Taraji P. Henson ("Empire") will star alongside Octavia Spencer ("The Help") and musician Janelle Monae in a film that follows the journeys of three African-American mathematicians who worked at NASA during the space race. "Hidden Figures," which is based on a true story, features the women who helped launch John Glenn into space on the Friendship 7 mission in 1962, becoming the first American to orbit the Earth.
"Hidden Figures" shines the spotlight on unsung scientists Katherine Johnson (Henson), Mary Jackson (Monae) and Dorothy Vaughan (Spencer), who made the Friendship 7 mission possible. These women were members of a group of "human computers" charged with calculating flight paths and other aeronautical measurements necessary for NASA to win the space race.
Because of Jim Crow laws, these scientists were segregated from white scientists and were even referred to as "colored computers."
The film will detail the myriad struggles faced by Johnson, Jackson and Vaughan as they navigate civil rights and gender inequality issues while performing groundbreaking science. The film will showcase both their personal and professional struggles during a tumultuous time in American history. Variety notes, "The three women crossed all gender, race and professional lines while embarking on the mission."
The period drama is an adaptation of journalist Margot Lee Shetterly’s "Hidden Figures: The Story of the African-American Women Who Helped Win the Space Race." The book recounts the lives of several female scientists, including Christine Darden and Gloria Champine, who are not reported to appear in the film. Shetterly, whose father was one of NASA's first African-American engineers, is also the founder of The Human Computer Project, which according to Shetterly, "will also provide context on the role that all women played in the early days of aeronautics and astronautics, and the significant contributions that women have made over the years as computers to ballistics, meteorology, the social sciences, and more."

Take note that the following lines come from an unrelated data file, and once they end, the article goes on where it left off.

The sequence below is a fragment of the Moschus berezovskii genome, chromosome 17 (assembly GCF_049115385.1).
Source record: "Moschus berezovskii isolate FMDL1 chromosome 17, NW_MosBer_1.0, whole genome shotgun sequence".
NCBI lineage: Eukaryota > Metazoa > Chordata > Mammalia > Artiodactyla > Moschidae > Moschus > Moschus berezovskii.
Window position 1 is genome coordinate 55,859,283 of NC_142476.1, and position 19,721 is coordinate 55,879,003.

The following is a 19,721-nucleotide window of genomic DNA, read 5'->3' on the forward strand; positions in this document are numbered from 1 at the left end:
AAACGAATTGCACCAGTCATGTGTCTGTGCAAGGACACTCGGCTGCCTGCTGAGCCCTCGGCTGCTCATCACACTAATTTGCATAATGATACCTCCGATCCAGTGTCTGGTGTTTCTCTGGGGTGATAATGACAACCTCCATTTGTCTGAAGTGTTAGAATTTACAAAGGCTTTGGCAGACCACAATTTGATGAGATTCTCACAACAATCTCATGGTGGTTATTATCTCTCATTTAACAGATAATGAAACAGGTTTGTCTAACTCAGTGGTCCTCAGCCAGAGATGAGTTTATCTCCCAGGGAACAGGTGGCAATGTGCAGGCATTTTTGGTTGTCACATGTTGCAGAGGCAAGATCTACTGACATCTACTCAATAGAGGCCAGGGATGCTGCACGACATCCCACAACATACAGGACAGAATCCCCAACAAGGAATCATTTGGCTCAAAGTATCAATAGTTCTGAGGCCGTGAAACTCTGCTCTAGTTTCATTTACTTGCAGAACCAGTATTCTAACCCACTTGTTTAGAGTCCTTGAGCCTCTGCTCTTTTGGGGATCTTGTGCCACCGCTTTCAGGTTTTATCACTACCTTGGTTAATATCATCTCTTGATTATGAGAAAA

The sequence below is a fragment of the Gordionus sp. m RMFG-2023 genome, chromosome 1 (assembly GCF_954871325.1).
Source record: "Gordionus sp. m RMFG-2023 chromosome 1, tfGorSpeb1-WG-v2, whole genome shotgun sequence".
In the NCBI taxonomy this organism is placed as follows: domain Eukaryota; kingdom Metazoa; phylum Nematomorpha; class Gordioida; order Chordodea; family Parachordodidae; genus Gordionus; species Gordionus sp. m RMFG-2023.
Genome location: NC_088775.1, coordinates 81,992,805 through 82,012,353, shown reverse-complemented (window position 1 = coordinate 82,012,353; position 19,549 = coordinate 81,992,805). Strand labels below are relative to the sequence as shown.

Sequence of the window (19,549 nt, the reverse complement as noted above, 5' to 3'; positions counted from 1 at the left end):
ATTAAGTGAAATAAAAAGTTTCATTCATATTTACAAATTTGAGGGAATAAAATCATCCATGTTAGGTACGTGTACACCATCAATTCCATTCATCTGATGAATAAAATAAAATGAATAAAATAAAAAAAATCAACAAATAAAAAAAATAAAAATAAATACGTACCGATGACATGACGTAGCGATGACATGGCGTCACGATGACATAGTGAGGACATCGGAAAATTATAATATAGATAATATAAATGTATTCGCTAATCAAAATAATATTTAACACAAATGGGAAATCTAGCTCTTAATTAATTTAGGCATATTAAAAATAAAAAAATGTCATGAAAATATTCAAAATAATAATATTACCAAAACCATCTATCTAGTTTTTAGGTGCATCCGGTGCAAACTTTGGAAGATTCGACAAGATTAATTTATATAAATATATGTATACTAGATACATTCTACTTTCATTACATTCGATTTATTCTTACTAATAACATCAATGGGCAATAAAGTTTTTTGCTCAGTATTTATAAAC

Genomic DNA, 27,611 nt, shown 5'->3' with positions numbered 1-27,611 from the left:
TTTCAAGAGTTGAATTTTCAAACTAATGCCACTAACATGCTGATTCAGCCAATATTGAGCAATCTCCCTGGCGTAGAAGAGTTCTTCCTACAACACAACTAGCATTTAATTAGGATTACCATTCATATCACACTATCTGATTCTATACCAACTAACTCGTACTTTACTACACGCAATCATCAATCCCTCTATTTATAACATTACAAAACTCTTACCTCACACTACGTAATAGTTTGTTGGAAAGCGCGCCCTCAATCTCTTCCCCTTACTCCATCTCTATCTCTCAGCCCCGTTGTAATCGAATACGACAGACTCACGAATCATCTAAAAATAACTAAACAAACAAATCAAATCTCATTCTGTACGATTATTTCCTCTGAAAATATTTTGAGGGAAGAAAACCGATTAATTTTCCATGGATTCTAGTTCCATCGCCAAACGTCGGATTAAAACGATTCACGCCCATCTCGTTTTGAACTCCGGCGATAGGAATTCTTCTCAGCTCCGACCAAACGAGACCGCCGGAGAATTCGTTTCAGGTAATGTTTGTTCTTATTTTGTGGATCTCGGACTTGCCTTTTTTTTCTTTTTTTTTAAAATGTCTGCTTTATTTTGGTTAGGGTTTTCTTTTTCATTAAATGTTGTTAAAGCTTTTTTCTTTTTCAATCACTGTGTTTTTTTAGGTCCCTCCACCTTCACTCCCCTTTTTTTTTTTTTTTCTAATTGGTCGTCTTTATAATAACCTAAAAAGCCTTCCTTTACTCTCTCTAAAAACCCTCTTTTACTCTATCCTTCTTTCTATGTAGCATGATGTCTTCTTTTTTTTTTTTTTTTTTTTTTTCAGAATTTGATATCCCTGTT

Most people can name the famous participants in the space race, like John Glenn, but many minorities often go unnoticed. But that's changing. Katherine Johnson’s contributions to the space program were acknowledged by President Obama in 2015 when she was awarded the Presidential Medal of Freedom, the highest civilian honor.
As more books and films about women and minorities shine light on these unsung pioneers, the trailblazers will get the recognition they deserve. And as younger audiences discover these heroes, their understanding and enthusiasm for STEM fields is likely to grow. (In fact, if you want to know more about NASA and race relations, there's a compelling history of the changing role of race on the NASA website.